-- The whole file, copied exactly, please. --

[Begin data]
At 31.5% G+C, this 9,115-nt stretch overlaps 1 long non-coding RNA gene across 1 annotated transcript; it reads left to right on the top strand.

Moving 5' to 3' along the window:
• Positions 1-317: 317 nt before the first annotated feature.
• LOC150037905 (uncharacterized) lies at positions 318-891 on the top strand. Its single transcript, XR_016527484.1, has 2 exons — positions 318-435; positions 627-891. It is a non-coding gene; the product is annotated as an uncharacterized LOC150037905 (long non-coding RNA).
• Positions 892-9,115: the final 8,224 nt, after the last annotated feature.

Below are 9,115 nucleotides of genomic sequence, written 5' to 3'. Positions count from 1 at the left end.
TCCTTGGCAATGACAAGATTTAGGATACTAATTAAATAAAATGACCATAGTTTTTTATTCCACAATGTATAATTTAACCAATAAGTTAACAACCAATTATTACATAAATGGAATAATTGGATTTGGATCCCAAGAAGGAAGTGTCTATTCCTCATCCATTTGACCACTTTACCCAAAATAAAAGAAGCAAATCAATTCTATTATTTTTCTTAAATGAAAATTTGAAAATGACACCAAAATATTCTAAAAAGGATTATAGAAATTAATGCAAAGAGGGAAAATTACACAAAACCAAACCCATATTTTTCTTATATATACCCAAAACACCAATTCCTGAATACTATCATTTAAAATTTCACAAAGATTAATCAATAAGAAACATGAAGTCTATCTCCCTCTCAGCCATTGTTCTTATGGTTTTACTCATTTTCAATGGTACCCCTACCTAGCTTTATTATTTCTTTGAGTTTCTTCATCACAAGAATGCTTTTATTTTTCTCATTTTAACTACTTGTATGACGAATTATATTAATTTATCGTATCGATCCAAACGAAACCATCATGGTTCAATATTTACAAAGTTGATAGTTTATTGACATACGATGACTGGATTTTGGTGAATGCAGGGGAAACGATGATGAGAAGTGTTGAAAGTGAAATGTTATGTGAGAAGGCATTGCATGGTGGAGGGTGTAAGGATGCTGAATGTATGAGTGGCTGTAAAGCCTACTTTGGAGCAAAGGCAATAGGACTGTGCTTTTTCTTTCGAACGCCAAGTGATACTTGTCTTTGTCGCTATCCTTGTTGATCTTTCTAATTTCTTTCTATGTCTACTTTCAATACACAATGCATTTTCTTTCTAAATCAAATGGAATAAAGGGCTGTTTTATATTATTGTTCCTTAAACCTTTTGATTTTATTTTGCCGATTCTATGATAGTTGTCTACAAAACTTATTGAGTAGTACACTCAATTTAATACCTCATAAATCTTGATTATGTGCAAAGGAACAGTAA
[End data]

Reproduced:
At 31.5% G+C, this 9,115-nt stretch overlaps 1 long non-coding RNA gene across 1 annotated transcript; it reads left to right on the top strand.

Moving 5' to 3' along the window:
• Positions 1-317: 317 nt before the first annotated feature.
• LOC150037905 (uncharacterized) lies at positions 318-891 on the top strand. Its single transcript, XR_016527484.1, has 2 exons — positions 318-435; positions 627-891. It is a non-coding gene; the product is annotated as an uncharacterized LOC150037905 (long non-coding RNA).
• Positions 892-9,115: the final 8,224 nt, after the last annotated feature.

Below are 9,115 nucleotides of genomic sequence, written 5' to 3'. Positions count from 1 at the left end.
TCCTTGGCAATGACAAGATTTAGGATACTAATTAAATAAAATGACCATAGTTTTTTATTCCACAATGTATAATTTAACCAATAAGTTAACAACCAATTATTACATAAATGGAATAATTGGATTTGGATCCCAAGAAGGAAGTGTCTATTCCTCATCCATTTGACCACTTTACCCAAAATAAAAGAAGCAAATCAATTCTATTATTTTTCTTAAATGAAAATTTGAAAATGACACCAAAATATTCTAAAAAGGATTATAGAAATTAATGCAAAGAGGGAAAATTACACAAAACCAAACCCATATTTTTCTTATATATACCCAAAACACCAATTCCTGAATACTATCATTTAAAATTTCACAAAGATTAATCAATAAGAAACATGAAGTCTATCTCCCTCTCAGCCATTGTTCTTATGGTTTTACTCATTTTCAATGGTACCCCTACCTAGCTTTATTATTTCTTTGAGTTTCTTCATCACAAGAATGCTTTTATTTTTCTCATTTTAACTACTTGTATGACGAATTATATTAATTTATCGTATCGATCCAAACGAAACCATCATGGTTCAATATTTACAAAGTTGATAGTTTATTGACATACGATGACTGGATTTTGGTGAATGCAGGGGAAACGATGATGAGAAGTGTTGAAAGTGAAATGTTATGTGAGAAGGCATTGCATGGTGGAGGGTGTAAGGATGCTGAATGTATGAGTGGCTGTAAAGCCTACTTTGGAGCAAAGGCAATAGGACTGTGCTTTTTCTTTCGAACGCCAAGTGATACTTGTCTTTGTCGCTATCCTTGTTGATCTTTCTAATTTCTTTCTATGTCTACTTTCAATACACAATGCATTTTCTTTCTAAATCAAATGGAATAAAGGGCTGTTTTATATTATTGTTCCTTAAACCTTTTGATTTTATTTTGCCGATTCTATGATAGTTGTCTACAAAACTTATTGAGTAGTACACTCAATTTAATACCTCATAAATCTTGATTATGTGCAAAGGAACAGTAA